Leading indicator for nation’s economic recovery? Chicken
The whole Chick-fil-A kerfuffle this past week was downright inspiring. All that passion from consumers ready to support or not support a business based solely on what that business stands for! That could be the spark needed to rebuild our stagnant economy. No government assistance needed.
What if all businesses actively touted the causes and values they stand for so that customers and prospective customers could make informed choices to spend their dollars with companies aligned with their own causes and values?
Don’t like socialism? Don’t buy from businesses that sell products manufactured in socialist nations.
Want to support American jobs? Buy only made-in-America products from businesses that sell only made-in-America products.
Want to see small local businesses thrive in our community? Don’t spend your dollars in big-box chain stores that crush the mom and pops with their low, low, low prices.
We have the right to do business when, where, and with whom we want in this great nation.
If we know what a firm stands for and how they intend to invest the profit portion of our payments, we can better vote with our dollars.
Wouldn’t it be great if we could do that with our tax payments? Designate to the government social programs of our choice: House and Senate benefit packages, war and military, health care, NASA, highways and railroads, prisons, bank bailouts, education, energy and farm subsidies, workforce services and so on.
OK, that’s a stretch, but we do have a choice in where we spend the rest of our hard-earned dollars. No one forces us.
Maybe this Chick-fil-A thing will inspire more businesses to promote — with gusto — what they stand for. They could list the causes they support in their advertisements, on their websites, on their telephone hold messages. They could shout them from the rooftops.
When we pull into the gas station for a fill-up, do we know what causes the gas company is supporting? Where are they investing the profits from our purchases? Or are we really only interested in the station with the lowest fuel prices — no matter where that gas comes from or what principles the company espouses? Do we care where Shell and Conoco are headquartered when making that purchase decision?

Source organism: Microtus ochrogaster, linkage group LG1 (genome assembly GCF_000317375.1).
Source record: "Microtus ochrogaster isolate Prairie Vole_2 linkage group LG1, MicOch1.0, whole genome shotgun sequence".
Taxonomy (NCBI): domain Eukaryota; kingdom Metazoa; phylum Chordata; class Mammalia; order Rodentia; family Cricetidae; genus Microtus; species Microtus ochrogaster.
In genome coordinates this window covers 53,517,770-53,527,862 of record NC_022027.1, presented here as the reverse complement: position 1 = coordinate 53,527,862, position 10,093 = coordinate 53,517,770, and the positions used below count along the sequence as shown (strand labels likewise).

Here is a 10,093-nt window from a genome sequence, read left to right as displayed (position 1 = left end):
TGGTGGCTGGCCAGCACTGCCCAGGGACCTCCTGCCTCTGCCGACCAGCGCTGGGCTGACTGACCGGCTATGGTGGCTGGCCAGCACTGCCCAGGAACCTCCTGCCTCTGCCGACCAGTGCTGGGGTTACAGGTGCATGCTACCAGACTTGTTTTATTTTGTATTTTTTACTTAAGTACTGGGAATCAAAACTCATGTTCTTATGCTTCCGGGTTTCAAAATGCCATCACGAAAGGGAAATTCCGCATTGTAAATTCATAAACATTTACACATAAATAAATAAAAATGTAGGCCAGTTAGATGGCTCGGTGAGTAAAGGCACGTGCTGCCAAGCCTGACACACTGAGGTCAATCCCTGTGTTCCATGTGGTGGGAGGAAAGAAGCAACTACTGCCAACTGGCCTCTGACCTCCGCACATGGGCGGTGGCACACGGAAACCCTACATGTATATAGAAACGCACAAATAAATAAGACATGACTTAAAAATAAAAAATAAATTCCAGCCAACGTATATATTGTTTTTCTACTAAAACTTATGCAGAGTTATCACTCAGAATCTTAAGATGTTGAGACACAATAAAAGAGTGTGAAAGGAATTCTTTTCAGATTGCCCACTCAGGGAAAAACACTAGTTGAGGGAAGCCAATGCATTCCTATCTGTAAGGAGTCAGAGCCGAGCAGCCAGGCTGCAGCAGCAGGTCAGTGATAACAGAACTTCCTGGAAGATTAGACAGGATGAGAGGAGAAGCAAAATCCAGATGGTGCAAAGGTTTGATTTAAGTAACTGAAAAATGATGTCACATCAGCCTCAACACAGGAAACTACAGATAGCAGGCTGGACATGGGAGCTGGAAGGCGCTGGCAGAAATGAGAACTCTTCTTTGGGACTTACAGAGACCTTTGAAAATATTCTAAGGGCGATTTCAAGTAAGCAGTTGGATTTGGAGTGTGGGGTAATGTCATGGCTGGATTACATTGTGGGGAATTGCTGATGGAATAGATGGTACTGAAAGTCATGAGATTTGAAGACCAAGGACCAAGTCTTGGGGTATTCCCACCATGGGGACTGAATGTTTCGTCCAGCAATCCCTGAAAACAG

When a new chain store moves into town, do we really care about saving the locally owned business down the street, or are we more interested in the homogenous socialist-nation-made products and lowest prices offered by the big box?
When our friends and families lose their jobs and businesses because their customers prefer to buy from foreign-manufactured lower-quality products at lower prices, are we as passionate about supporting those values as we are about Chick-fil-A’s values? Or does the measure of our principles and convictions extend only to the low price of a quick chicken sandwich?
As citizens, we have all the power, passion and dollars we need to create jobs and stimulate our domestic economy if we choose to do so.
No one is forcing us to buy cheap consumer goods manufactured under dubious conditions. No one is forcing us to buy chicken sandwiches from Chick-fil-A. We make those choices. If there is a shortage of American-made goods, it’s because there aren’t enough people willing to buy those goods instead of the cheaper goods from those evil socialists we keep hearing about. (If they’re so evil, why fund them by buying their products?)
If there is more demand for American-made goods, businesses will step up to produce them.
We don’t need the government to create jobs for us. We need customers who recognize the real value of our products and services so our businesses can grow and create more jobs for our workforce.
When we reach into our wallet or pocket for a dollar, wouldn’t it be nice to know right then and there who and what that dollar is really buying, how many jobs it is sustaining or destroying right here at home?
Here’s to Chick-fil-A for reminding us that we the people have all the power, passion and dollars we need to effect real free-market-driven economic and social change in our nation.
And here’s hoping that more companies will come out of the closet and tell us what they stand for so we can choose whether to vote our dollars with them.
Who knows? If enough of us are willing to do that, willing to stand by our principles rather than default to “lowest price no matter who gets hurt” so often, we just might have some real social change and economic recovery on our hands.